Tech Science Now + Beyond

Science and technology is not the escape from Earth you think it is

The day the SpaceX mission launched, I opened my social media to find various posts from friends and family members all saying the same thing: “They chose the right time to go,” “I wish I could go to space now,” “Now is the perfect time to leave Earth!” I understood what people were saying. It was a tough week, fraught with reports of coronavirus infections, murder hornets, and brutal police killings of Black Americans. The rest of the year continued to face more and more concerns. Nonetheless, all these posts seemed somewhat off to me for a reason I couldn’t pinpoint.

Now, I recognize what that feeling was. Looking over the posts again, I realized that almost every single one was made by a white person, and none were written by a single Black person. It made me wonder: why do we think we have the right to escape this? Don’t get me wrong. I understand that escapism is a natural human desire, and it’s hard to blame people for wanting to escape from a global pandemic and a racist government. But at the same time, what good does escape do?

These posts also reveal another strange phenomenon: how we view science as separate from the “real world.” Space, technology, and science are often considered exempt from our human world’s biases, wholly infallible and detached from racism, corruption, and inequality. But this isn’t true. Technology informs government policies, provides tools to corrupt police forces, and sows seeds of classism and inequality. Science informs health and medicine, two very unequal sectors of our society–as this pandemic has shown with difficulties in distributing vaccines to the most in need. Even the United States Space Program was pushed forward out of Cold-War era political tensions, driven by political motive and power. This isn’t to say that science is inherently evil or corrupt, but that it has an incredible capacity for political and social change.

Human problems don’t end when we go to space. They just change location.

Science is and has always been a human endeavor. As long as humans are involved, it will take on the biases of the people who create and study it. For example, NASA is not free from human prejudice and politics. NASA’s workforce is still about 72% white, and only a third of the employees are women. SpaceX founder Elon Musk certainly isn’t free from prejudice as well. Musk has expressed some progressive views, but he’s also courted controversy by speaking out against coronavirus lockdownsspouting red pill rumors, and fighting union organizing. That doesn’t mean that SpaceX is necessarily racist or evil; it just means that the world of aerospace engineering is still capable of human biases.

These statements also show the wrong way we view science as totally disparate from our society. In reality, science and technology inform almost every aspect of our daily lives, from the information we receive daily to the medicine and hygiene we all need. Science is not separate from human endeavors but entirely integral to it. The world of science is not a detached fantasy world where one can ignore human problems. It is woven into every fiber of the world we inhabit now. We can use science and technology to create positive solutions, or we can ignore this opportunity and allow them to continue to enforce the status quo. Either way, we cannot ignore the impact of either of these sectors.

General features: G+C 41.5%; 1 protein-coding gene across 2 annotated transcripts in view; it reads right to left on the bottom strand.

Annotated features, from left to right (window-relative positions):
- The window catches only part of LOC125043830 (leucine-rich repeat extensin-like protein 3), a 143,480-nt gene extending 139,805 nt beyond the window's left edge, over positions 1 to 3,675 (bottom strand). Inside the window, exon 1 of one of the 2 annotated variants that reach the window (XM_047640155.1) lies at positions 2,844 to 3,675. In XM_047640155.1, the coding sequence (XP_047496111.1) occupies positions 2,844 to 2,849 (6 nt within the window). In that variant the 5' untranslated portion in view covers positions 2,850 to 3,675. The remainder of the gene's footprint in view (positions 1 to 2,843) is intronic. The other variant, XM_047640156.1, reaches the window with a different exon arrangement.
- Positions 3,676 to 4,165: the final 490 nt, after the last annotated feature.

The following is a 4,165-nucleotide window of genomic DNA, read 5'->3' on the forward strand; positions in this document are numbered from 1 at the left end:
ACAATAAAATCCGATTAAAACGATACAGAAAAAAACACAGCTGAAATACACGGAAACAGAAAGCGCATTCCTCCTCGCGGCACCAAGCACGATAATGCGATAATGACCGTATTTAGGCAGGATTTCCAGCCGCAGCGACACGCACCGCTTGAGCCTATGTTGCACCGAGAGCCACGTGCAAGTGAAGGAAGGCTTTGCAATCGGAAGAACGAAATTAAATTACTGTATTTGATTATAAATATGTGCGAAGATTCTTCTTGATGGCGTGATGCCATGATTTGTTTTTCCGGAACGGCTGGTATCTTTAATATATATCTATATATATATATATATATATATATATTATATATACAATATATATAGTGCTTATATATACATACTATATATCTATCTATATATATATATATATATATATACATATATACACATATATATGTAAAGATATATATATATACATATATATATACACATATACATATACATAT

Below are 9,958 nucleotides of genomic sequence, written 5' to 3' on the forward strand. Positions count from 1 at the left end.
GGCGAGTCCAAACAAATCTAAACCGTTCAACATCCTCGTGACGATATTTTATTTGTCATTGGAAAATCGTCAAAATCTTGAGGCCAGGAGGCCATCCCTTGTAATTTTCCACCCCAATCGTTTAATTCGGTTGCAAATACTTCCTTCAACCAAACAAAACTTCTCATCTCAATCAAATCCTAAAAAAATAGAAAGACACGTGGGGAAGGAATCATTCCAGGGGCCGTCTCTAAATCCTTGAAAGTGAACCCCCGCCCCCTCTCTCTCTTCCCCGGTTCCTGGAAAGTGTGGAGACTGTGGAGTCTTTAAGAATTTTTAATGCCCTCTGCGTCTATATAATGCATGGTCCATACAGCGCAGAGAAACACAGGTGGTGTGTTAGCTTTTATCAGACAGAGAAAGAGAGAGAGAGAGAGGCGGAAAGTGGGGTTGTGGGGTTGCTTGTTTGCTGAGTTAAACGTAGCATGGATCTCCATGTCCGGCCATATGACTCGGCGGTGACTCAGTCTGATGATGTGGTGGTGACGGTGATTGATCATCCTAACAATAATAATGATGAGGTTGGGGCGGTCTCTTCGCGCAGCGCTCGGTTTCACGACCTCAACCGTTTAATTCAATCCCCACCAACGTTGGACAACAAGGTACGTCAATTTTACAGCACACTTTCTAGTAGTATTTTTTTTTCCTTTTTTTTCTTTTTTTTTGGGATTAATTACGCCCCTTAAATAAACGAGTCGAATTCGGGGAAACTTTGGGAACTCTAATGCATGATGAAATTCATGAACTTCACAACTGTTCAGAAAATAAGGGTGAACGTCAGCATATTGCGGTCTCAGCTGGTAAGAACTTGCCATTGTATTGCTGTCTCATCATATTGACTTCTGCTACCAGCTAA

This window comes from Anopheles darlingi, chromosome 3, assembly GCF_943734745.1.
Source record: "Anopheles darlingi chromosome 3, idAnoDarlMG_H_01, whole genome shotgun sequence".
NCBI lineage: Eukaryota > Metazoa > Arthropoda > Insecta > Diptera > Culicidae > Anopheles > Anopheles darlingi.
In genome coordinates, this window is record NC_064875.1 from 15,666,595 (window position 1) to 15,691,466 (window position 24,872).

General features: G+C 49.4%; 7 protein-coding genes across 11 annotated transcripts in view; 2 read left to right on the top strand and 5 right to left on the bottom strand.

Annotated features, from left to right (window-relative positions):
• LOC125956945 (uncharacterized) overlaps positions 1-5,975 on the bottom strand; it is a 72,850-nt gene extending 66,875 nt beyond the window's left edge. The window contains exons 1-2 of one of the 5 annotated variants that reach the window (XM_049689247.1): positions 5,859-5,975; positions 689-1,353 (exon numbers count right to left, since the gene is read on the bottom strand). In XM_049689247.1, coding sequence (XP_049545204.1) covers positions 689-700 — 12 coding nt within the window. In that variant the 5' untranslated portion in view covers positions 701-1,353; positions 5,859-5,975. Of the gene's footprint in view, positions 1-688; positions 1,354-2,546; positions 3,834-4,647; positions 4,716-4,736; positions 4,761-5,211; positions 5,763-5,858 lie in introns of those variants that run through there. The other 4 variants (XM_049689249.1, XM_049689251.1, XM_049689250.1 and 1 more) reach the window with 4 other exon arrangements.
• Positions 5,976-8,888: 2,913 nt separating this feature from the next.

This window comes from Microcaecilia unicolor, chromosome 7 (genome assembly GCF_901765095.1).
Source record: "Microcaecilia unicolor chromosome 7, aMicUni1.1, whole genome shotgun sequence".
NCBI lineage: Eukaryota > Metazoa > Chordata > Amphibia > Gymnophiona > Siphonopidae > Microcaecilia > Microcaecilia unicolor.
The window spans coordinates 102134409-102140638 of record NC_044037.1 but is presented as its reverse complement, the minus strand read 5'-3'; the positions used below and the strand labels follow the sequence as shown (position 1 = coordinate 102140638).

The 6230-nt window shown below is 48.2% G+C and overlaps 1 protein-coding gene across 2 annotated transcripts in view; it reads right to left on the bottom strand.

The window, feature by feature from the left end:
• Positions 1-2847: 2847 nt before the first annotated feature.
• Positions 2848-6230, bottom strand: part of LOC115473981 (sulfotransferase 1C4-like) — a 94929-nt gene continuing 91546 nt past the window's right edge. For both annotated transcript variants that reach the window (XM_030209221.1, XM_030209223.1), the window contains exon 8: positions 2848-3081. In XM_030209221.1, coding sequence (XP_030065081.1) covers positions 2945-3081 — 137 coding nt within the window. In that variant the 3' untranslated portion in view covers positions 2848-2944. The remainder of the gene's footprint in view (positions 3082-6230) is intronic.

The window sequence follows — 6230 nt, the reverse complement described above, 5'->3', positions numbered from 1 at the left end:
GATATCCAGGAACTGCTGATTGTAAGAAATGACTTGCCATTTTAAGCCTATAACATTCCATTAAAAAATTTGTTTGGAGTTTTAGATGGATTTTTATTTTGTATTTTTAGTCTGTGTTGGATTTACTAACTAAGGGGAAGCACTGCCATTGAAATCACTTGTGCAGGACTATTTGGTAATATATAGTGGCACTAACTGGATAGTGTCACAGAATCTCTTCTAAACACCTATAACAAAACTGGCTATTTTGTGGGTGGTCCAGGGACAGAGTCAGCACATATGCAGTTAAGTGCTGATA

As attractive as it sounds, going to space will never be a true escape. People in space are still people, with all the biases, prejudices, fears, and traumas of people on Earth. Human problems don’t end when we go to space. They just change location. Science is an intrinsic part of every problem or solution that we have on Earth; it is not a distraction from our society but a fundamental aspect of it.

Most of us cannot go to space at this moment. It would be logically improbably and ethically wrong. Right now, the best thing we can do is stand our ground and stay on Earth. Hard as is it, we need you here, and now is not the time to run — or fly — away.

Get The Tempest in your inbox. Read more exclusives like this in our weekly newsletter!

Tech Race Now + Beyond Inequality

Gen Z is bringing cyberbullying back — or are they?

I had never visited Donald Trump’s Instagram page before but, when I went to check it for the first time, I found the oddest thing in the comments. Virtually every other comment was a teenager responding to his post with cyberbullying — yes, cyberbullying. All of these comments were various insulting puns with heart and fairy emojis. These comments tend to be witty bait and switches — “You made my day…worse!” or “You tried your best! Stop trying!” or other similar sentiments. Apparently, it got so bad that Trump turned off his comments. Some critics say that cyberbullying is back in a big way. But I don’t know if this is quite true.

What I do know is that members of Gen Z have been finding new ways to confront people online. Sometimes Zoomers will take aim at innocuous people they view as an easy target, such as millennial Buzzfeed readers or anime-loving band kids. Other times, they’ll go after peers and classmates. But something that has gained my interest is the “cyberbullying” of celebrities and politicians.